Nigerian government closed down schools over fear of terrorist attacks



The insecurity in Nigeria has taken a new dimension as schools in the country’s capital of Abuja have been asked to close down. The decision came after several terrorist attacks in the country’s capital, including the invasion of the Kuje prison by Jihadists who freed dozens of terrorists.

In a statement released by the Director of Education in the FCT, schools are expected to close down on the 27th. For now, the government has not disclosed how long the schools will be closed.

“Dear school educators, instruction reaching me now from the Ag. Director DQA is that the FCT Education secretariat has directed that schools are to make sure all examinations going on should be ended by Wednesday, and all students, including those in boarding, should be allowed to go home for the holiday,” the statement read.

The statement added that any other school activity beyond the stipulated date should be done under adequate security.

“Those writing external examinations and schools that have planned their end of the year speech and prize giving day beyond Wednesday, could go ahead as planned but must put adequate security in place to safeguard both students and staff of their schools, you are addressed strictly to the above instructions,” the statement added.

Kidnapping students for ransom has become a norm in Nigeria, as it is the fastest way to get the government to the negotiating table. In 2014, over 300 female students were kidnapped. While some have been released, some of the girls have not returned since then. This week, two of the girls were found with children born in captivity.

In a video recently released by BBC, the terrorists admitted that they kidnapped students to provoke the government. They also said that the terrorism industry in Nigeria is a multi-million dollar industry and that ransom by the government and individuals are used to purchase more arms.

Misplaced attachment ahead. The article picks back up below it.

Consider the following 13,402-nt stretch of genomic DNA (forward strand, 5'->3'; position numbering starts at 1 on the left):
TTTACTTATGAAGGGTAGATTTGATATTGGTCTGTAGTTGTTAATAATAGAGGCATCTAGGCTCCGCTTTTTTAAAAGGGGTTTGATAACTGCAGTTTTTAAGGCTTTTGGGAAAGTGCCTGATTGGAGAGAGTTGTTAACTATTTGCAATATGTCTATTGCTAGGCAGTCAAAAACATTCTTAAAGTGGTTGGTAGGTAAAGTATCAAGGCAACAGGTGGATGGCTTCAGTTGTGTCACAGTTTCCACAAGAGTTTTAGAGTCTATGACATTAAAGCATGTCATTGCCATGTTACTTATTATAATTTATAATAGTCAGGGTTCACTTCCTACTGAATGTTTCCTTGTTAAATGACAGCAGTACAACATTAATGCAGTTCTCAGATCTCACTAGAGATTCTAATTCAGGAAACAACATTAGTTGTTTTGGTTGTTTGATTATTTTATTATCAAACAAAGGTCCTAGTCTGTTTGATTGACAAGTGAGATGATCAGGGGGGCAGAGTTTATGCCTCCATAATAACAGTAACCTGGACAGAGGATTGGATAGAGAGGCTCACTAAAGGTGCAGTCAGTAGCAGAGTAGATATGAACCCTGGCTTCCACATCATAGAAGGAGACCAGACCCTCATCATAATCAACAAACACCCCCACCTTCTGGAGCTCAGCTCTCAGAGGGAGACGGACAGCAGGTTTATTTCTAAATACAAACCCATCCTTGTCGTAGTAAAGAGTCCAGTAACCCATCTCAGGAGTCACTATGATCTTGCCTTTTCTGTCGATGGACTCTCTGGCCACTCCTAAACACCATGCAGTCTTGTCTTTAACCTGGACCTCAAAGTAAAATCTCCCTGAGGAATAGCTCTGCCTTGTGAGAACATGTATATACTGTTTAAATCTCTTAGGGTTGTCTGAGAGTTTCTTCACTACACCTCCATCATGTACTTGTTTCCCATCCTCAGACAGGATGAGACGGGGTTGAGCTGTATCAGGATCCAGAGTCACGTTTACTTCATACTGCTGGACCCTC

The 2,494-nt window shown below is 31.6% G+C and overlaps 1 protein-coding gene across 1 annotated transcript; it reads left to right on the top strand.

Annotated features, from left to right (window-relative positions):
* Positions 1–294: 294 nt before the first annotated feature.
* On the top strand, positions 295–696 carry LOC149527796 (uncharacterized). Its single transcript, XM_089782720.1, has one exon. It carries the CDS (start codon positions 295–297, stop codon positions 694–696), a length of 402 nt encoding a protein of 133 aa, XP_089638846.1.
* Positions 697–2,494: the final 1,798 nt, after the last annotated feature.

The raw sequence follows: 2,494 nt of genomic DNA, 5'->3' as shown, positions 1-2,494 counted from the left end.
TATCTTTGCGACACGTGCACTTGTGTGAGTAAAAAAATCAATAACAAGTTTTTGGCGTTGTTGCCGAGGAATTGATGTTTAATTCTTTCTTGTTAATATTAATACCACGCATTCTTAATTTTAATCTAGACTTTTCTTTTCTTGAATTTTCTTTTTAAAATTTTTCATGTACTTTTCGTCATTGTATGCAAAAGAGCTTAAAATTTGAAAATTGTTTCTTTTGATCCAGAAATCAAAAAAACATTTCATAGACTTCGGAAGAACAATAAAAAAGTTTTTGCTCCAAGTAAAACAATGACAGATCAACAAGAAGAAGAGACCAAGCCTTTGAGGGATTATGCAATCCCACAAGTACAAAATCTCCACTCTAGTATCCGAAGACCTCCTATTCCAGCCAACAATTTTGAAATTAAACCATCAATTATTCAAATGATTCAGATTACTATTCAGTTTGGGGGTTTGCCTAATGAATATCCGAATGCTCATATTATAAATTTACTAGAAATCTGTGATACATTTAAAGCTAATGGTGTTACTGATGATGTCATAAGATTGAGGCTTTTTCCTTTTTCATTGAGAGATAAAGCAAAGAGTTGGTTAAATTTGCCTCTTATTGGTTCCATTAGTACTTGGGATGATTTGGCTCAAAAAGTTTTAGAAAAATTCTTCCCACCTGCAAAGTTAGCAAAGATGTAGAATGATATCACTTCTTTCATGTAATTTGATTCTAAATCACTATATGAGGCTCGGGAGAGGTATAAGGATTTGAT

The Nassarawa State Government also announced the closure of schools for fears of attacks by Jihadist terrorists. According to the governor of the State, the decision was reached following recurring cases of security breaches and threats in parts of the country.

“Following recurring security breaches and threats in parts of the country, including some neighboring states,” the governor has directed “the immediate closure of both public and private primary and secondary schools operating in the state as a precautionary measure,” the statement read.

Peter Obi, one of the leading Presidential aspirants in the country, described the decision as worrisome and depressing.

“ The proposed closure of some schools in the Federal Capital Territory, FCT, is not only worrisome but depressing. The government, in keeping to its duties of protecting the lives of citizens, must be proactive in its actions,” Peter Obi said on Twitter. “I urge the government to do all within its power to arrest the high level of insecurity in the nation, to enable our students safely return to schools, and for our nation to return to the part of progress.”

Fear has gripped residents of the FCT and neighboring states as terrorists could be planning to take control of many northern states, including Abuja. Some are even scared that the Presidential Villa is not safe. In a video released last week, terrorists were seen beating kidnap victims and vowed to kidnap the President someday.

In a country that is expected to go into elections in six months, citizens are scared that even the election might not hold for fears that the terrorists might soon override the country.